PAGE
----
While I am lucky enough to have a cuddly toddler, it always makes me wince to see adults wheedling, “Please, give Daddy/Mummy a cuddle, come on,” to an unwilling child. We cannot expect our children to meet our needs – we’re here to meet theirs, after all, and anything else is unhealthy and inappropriate. I think we need to be able to experience touch on our own terms and ask for our own needs to be met, and my experience is that cuddle workshops can provide an arena to explore this.

The reality is that in a British culture – and the South African one I grew up in is very much informed by this culture – many of today’s adults have grown up touch-deprived in one way or another. I have heard men share that the ‘stiff upper lip’ mentality has resulted in parents refusing to comfort them physically as little boys, and even girls have shared that their parents did not show them physical affection, particularly past a certain age.

One thing that I realised at the workshop on Sunday is that in adolescence, as sexuality awakens, touch is again ‘on the menu’: but only with a sexual agenda. Is it any wonder teenagers are often so quick to get sexually involved, when it seems to offer them the connection and intimacy they so crave, even if they are not consciously aware of it? After that, unless we were fortunate enough to grow up in a physically affectionate family, touch seems to be forever linked with sex, and we become very wary of touching anyone, and suspicious of anyone touching us.

I was lucky enough to not really have any preconceptions when I attended my first one at Midsummer Camp last Summer Solstice. I was already in such a ‘loved-up’ state from being part of a wonderful setting, sharing food, play, affection and deep soulful talks with some really special people who became like family during that week – some of whom I am still in regular contact with.

So, because I was already feeling very open, it wasn’t much of a stretch for me to do a cuddle workshop: to massage and hug others, and be massaged and hugged, and to end up in a huge ‘cuddle puddle’ at the end of the workshop with everyone there. And yes, everyone remained fully clothed in case you are wondering!

Here are some of the words from the workshop press: “a safely boundaried space in which to connect with others, give and receive quality non-sexual touch and experience the joy and deep relaxation of close physical contact; to discover and let go of hidden agendas around physical contact, and playfully explore your boundaries, enjoyment and challenges around touch. ”

The workshops also promise to help you “gain tools for getting more satisfactory touch in your life and to learn how to say no (and yes) powerfully and comfortably.” As someone who has struggled with boundaries in my life, practising saying ‘no’, and becoming aware of whether or not I really want a particular kind of touch from someone, was challenging but empowering.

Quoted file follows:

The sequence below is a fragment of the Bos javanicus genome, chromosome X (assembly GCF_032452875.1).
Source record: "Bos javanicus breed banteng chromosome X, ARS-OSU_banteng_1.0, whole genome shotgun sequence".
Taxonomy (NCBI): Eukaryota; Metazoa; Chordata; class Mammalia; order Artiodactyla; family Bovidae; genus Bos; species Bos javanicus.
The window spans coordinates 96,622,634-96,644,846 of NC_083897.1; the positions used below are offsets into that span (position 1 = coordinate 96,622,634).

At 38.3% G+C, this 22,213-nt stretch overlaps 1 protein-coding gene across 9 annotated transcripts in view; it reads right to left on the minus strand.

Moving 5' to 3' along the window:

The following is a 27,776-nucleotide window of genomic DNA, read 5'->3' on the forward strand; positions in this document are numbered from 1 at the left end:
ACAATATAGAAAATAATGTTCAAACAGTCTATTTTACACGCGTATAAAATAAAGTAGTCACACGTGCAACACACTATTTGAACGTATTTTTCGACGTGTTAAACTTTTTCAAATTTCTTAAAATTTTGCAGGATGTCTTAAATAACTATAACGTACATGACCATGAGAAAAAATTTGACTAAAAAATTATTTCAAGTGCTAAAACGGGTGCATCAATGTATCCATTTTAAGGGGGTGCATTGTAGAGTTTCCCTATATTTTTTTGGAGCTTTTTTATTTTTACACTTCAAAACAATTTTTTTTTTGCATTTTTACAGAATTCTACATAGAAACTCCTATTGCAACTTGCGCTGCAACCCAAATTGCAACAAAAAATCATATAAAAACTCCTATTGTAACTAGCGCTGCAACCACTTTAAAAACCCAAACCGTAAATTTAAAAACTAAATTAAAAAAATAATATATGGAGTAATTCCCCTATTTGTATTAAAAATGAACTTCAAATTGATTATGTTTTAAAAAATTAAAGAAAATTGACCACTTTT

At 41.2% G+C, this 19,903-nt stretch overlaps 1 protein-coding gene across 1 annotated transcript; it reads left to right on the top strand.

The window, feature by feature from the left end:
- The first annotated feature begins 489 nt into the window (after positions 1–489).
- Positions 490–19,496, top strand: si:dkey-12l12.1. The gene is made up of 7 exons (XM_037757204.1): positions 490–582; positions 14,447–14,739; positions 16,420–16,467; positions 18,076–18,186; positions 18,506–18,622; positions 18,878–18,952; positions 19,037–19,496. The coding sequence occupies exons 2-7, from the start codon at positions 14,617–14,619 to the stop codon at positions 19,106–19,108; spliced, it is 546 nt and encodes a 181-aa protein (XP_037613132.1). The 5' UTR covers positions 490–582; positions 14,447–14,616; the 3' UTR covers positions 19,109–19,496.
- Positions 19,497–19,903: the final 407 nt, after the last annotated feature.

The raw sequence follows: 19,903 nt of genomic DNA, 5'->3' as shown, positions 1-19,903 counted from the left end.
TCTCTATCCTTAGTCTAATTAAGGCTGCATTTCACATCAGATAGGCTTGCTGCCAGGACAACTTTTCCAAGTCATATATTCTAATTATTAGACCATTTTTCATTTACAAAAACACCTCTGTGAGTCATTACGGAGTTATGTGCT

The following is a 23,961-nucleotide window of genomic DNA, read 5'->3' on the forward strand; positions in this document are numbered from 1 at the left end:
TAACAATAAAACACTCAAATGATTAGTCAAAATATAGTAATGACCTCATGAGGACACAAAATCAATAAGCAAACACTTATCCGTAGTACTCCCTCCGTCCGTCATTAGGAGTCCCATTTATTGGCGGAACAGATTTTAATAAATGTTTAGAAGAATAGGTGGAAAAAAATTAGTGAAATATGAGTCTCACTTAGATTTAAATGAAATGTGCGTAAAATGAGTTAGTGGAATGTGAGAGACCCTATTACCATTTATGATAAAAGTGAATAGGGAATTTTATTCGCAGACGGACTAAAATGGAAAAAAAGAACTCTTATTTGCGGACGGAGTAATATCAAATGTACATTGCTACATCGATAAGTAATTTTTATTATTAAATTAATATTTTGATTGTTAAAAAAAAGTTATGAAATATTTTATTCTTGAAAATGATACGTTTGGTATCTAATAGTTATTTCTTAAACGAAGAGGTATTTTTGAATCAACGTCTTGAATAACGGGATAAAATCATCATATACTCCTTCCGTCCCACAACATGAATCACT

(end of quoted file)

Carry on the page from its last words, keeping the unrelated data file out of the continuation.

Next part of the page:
At Sunday’s workshop, facilitated by James Lockley and Anna Nathan, it really showed that I had been in a touch-deprived zone for a while. I felt much more vulnerable and nervous than I had at Midsummer Camp, and it took me a while to ‘get into it’. I experienced some very difficult feelings coming up when everyone spontaneously moved into a ‘cuddle puddle’ at the end – I felt a need to protect my own space, but I also wanted to be a part of it. I gave myself space to feel these feelings – there was no pressure to be in contact if one didn’t want to – and eventually, when I felt like reaching out again, I joined in, and was glad that I did.

What I  noticed afterwards as I travelled back to Brighton and dealt with busy Victoria Station and people in various ‘closed-off’ states, was that I continued to feel very present in my own body in a way I normally find difficult to access, often tending to ‘live in my head’. I felt a stronger awareness of my boundaries and less hesitant about moving away from people if they were crowding my space. I also felt a profound compassion for the people I saw, a sense that we were part of a human family that all have the same needs, no matter how much we may try to hide it.

Just as I was wondering how to create more of this touch in my everyday life back in Brighton, I bumped into a friend yesterday who I am just starting to get to know – and she gave me a warm, heartfelt hug. Like many things in my life, I know I can move closer towards this way of being and feeling with others, if I keep holding the intention and remaining open in my heart. In the meantime, practice sessions are always welcome!

Before I became a mother, I was, and still am, a feminist. My version of feminism at the time acknowledged few essential differences between males and females of the human species. I was convinced that socialisation – parenting, schooling, peers, and the media – accounted for most of the differences we see between boys and girls, men and women. Another gap between ideas and the real world, it seems.